We need to make clear our case: that philosophy of all varieties, when it’s done well, is a genuine force for making humanity better, cleverer, and most of all wiser. It’s a tautology to say this, I think, but the value of philosophy and philosophers lies in how much we can achieve through our love of wisdom.

If we can’t make this clear to the government, the public, and to our bursars, we may as well just pack up now.


this new government might just be quite good – thanks to new labour

Okay, I’m going to say it: the outcome of this election is – so far – pretty much the best that any liberal or social democrat could have hoped for. Better, in fact.

There, I’ve said it.

Why would I say such a thing? Have I gone mad? How could I be satisfied – hopeful, even – about the idea of a Conservative government, having struggled so hard against it? How could I be pleased that the Liberal Democrat party I voted for, campaigned for in the hope it would help keep the Tories out, have helped it to happen?

Well for one thing, I might be a Liberal Democrat now but I still love the Labour Party, and this result is actually very good for them. They are in a position where they have not only proved they still have a lot of loyal support and can rack up a respectable number of seats in parliament, but they also have a batch of really good, smart potential leaders who are ready to rejuvenate the party now that they don’t have to worry about running the country.

For Labour this may even have been – and I think, deep down, they know it – a good election to lose. They won’t have to be the ones making the cuts, and they’ll be a better party after they’ve had a rest and regrouped. Plus, of course, they are the only opposition now. When it comes to Prime Minister’s Questions that will count.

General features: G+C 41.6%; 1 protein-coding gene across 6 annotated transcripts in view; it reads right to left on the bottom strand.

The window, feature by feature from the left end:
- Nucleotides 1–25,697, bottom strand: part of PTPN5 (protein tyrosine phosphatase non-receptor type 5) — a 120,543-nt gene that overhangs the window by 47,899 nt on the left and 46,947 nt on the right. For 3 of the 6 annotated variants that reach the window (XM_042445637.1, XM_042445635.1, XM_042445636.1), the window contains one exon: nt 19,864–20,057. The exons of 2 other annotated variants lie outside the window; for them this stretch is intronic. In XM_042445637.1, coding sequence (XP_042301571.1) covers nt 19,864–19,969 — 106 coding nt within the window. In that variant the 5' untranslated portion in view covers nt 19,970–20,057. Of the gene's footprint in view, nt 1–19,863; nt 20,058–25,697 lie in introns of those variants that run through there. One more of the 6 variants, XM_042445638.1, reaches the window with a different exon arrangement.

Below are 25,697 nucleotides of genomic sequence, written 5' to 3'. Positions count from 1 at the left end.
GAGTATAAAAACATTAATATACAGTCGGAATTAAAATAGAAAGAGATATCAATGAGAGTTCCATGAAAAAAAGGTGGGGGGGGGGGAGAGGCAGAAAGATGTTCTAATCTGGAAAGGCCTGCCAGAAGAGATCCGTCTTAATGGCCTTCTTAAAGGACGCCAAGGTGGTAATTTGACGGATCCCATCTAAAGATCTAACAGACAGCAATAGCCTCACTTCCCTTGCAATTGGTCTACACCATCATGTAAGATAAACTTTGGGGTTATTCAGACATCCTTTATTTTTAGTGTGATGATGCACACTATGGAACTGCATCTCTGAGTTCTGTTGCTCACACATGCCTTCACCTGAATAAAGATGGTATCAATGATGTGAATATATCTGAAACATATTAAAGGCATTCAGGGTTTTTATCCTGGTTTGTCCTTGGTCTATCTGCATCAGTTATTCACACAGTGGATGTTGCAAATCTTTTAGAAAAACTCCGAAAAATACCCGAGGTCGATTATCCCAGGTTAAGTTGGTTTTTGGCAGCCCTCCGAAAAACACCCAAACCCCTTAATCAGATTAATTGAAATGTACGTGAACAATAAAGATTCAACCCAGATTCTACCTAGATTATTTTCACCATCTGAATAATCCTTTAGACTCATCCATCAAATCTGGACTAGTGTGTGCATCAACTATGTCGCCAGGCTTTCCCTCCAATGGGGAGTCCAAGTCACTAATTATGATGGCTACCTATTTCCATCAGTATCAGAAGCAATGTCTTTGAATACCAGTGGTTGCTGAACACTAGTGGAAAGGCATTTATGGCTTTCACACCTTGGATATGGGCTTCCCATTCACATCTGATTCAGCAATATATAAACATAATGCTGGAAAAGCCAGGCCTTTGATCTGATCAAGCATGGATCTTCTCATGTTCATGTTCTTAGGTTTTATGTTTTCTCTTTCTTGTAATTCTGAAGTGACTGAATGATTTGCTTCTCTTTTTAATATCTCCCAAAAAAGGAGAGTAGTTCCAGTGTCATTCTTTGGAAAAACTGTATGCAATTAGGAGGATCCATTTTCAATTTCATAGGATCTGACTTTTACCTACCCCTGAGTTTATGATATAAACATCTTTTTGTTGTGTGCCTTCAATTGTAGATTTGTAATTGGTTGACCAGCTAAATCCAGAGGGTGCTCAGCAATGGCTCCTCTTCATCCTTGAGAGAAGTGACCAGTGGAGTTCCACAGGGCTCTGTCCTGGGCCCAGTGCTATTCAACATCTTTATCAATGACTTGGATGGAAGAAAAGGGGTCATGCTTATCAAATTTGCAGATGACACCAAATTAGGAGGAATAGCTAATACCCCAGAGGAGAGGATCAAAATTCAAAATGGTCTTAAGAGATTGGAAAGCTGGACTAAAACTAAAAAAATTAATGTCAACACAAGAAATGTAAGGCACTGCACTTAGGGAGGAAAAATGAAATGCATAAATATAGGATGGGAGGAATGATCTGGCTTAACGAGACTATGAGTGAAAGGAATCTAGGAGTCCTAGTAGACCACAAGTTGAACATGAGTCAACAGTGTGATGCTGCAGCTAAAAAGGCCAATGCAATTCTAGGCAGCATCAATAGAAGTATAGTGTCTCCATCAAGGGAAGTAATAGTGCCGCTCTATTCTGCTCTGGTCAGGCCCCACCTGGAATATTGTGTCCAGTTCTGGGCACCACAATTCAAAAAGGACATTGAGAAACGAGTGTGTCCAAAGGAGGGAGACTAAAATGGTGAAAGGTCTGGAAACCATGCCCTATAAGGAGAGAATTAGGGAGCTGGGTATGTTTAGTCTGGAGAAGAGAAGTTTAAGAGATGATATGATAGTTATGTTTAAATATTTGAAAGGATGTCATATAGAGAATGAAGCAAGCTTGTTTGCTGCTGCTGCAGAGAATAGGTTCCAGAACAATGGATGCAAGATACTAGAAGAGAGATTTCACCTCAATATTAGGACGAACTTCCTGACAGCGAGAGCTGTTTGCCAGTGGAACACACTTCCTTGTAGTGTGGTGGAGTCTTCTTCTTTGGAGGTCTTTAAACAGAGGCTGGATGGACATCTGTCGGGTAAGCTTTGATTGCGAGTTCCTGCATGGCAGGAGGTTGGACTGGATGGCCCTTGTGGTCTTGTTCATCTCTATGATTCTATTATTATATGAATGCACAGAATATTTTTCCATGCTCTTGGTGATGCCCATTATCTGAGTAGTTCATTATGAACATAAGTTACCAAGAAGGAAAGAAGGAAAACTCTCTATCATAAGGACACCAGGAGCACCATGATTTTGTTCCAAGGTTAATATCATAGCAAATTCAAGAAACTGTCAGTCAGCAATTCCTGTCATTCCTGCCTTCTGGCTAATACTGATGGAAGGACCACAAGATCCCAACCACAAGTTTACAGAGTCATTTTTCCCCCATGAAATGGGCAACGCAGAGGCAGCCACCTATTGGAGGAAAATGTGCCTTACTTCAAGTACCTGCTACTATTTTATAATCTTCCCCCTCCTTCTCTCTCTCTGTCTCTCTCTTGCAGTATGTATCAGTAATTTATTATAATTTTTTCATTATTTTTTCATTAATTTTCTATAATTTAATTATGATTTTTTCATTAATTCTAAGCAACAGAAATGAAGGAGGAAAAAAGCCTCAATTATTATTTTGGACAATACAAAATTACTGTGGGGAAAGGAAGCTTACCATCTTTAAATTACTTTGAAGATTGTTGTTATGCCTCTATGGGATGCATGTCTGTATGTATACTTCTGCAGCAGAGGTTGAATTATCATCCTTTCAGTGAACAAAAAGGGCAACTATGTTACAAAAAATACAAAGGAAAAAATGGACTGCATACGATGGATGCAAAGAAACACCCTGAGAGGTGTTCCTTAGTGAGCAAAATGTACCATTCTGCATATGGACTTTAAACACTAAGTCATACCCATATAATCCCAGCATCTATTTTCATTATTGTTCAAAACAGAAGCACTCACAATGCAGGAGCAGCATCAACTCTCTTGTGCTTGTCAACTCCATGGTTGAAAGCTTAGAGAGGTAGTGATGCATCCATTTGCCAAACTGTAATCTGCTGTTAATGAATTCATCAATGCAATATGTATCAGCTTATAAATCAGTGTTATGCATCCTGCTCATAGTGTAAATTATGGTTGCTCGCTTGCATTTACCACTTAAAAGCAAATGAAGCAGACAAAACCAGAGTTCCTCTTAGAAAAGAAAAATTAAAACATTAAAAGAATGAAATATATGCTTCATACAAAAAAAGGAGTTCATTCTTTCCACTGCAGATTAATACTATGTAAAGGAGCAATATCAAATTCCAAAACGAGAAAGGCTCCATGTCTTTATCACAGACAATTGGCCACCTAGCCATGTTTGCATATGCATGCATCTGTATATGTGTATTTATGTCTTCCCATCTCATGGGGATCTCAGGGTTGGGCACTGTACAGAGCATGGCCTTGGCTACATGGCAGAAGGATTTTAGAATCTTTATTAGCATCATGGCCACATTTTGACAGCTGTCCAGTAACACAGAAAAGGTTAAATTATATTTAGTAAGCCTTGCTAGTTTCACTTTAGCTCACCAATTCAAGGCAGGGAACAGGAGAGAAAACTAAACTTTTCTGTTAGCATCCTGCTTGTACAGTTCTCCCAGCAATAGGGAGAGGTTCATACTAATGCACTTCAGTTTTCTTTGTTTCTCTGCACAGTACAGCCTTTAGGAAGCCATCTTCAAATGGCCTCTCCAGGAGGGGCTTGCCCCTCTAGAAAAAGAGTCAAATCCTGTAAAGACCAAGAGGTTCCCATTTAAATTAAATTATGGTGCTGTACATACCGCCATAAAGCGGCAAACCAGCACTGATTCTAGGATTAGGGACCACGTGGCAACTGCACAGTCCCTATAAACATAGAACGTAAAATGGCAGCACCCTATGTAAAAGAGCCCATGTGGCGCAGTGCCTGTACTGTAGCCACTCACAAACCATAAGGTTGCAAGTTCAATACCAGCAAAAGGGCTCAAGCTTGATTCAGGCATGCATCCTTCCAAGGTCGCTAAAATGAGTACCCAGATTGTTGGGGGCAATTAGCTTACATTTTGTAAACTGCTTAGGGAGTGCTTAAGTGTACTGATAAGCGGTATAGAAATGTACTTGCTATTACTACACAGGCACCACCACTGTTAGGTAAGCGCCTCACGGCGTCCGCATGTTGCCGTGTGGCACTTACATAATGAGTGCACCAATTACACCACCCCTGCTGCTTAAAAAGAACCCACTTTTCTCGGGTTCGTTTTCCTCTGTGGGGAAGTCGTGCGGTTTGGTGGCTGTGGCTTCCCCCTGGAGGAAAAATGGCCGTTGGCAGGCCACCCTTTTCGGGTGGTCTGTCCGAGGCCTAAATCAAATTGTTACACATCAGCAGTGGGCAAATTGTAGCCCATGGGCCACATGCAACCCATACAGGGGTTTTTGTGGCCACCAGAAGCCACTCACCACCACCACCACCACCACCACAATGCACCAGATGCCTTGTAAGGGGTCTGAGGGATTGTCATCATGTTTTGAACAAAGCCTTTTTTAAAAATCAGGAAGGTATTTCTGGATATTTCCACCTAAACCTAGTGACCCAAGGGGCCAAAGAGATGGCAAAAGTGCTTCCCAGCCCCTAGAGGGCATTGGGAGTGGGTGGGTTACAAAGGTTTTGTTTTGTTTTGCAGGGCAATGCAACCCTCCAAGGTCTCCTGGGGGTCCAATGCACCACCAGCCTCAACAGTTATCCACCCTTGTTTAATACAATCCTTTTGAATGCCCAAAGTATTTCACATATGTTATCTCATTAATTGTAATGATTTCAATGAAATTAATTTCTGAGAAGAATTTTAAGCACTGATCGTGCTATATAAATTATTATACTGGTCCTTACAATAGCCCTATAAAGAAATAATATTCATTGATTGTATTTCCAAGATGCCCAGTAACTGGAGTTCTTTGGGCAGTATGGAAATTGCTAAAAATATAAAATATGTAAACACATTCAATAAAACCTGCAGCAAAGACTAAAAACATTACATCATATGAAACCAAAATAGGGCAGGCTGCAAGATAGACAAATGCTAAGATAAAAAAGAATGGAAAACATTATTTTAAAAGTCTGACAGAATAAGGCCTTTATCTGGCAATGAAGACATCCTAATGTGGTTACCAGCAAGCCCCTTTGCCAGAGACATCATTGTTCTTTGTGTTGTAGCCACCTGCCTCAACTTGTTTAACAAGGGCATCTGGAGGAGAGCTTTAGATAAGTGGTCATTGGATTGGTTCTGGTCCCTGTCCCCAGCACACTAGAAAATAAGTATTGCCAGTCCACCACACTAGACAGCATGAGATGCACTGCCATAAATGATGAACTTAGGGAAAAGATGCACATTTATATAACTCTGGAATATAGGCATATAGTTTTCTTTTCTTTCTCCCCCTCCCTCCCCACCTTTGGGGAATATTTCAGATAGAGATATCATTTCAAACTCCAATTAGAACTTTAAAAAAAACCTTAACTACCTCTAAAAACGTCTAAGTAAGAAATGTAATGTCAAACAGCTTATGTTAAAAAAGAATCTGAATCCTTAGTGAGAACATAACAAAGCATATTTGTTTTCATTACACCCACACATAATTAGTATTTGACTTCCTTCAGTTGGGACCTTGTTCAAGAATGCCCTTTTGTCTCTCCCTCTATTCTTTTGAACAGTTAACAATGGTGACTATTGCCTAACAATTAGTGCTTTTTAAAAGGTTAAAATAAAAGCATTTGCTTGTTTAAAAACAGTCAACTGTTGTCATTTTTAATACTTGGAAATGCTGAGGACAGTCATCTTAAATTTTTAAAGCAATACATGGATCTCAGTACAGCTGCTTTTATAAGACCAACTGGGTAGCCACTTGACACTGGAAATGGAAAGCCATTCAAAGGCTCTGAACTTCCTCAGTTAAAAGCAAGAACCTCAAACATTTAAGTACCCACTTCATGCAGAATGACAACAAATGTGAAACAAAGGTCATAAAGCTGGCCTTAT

But that’s not the main reason why I’m hopeful. The main reason I’m hopeful is that, having read the coalition agreement between the Tories and the Lib Dems, it’s actually really quite good.

I mean, it’s not perfect: Trident will still be replaced; any idiot will still be able to open their own schools and expect other schools in the area to pay for it; and the idea of ditching the Working Time Directive should appall anyone who’s ever felt their employer might be stealing their life.

But when you look at what the Lib Dem negotiators got in return, it’s just remarkable – it’s almost frightening to see just how far the Conservatives have come.

In particular, the tax agreement that will help people on low incomes (rather than the disgustingly unjust inheritance tax cut the Tories originally proposed); the pupil premium for poorer students; the commission to separate investment and retail banking (which has got Vince Cable’s delicate, expert fingerprints all over it); the fully elected House of Lords – elected by proportional representation, for goodness’ sake…

It’s almost hard to believe that this is the same party at all.

The reason for this, of course, is that under David Cameron’s leadership, it isn’t the same party any more. I’m not quite sure what it is; it’s some kind of capitalist party, of course, but a surprisingly liberal one which is prepared to increase funding for the NHS and scrap ID cards and give tax breaks to low earners.

Which means that everything we thought we knew about the Conservatives: the nasty party; the wreckers of lives; the slashers of schools and the NHS; the police-state Thatcherites we were fully justified in hating…it all goes out of the window.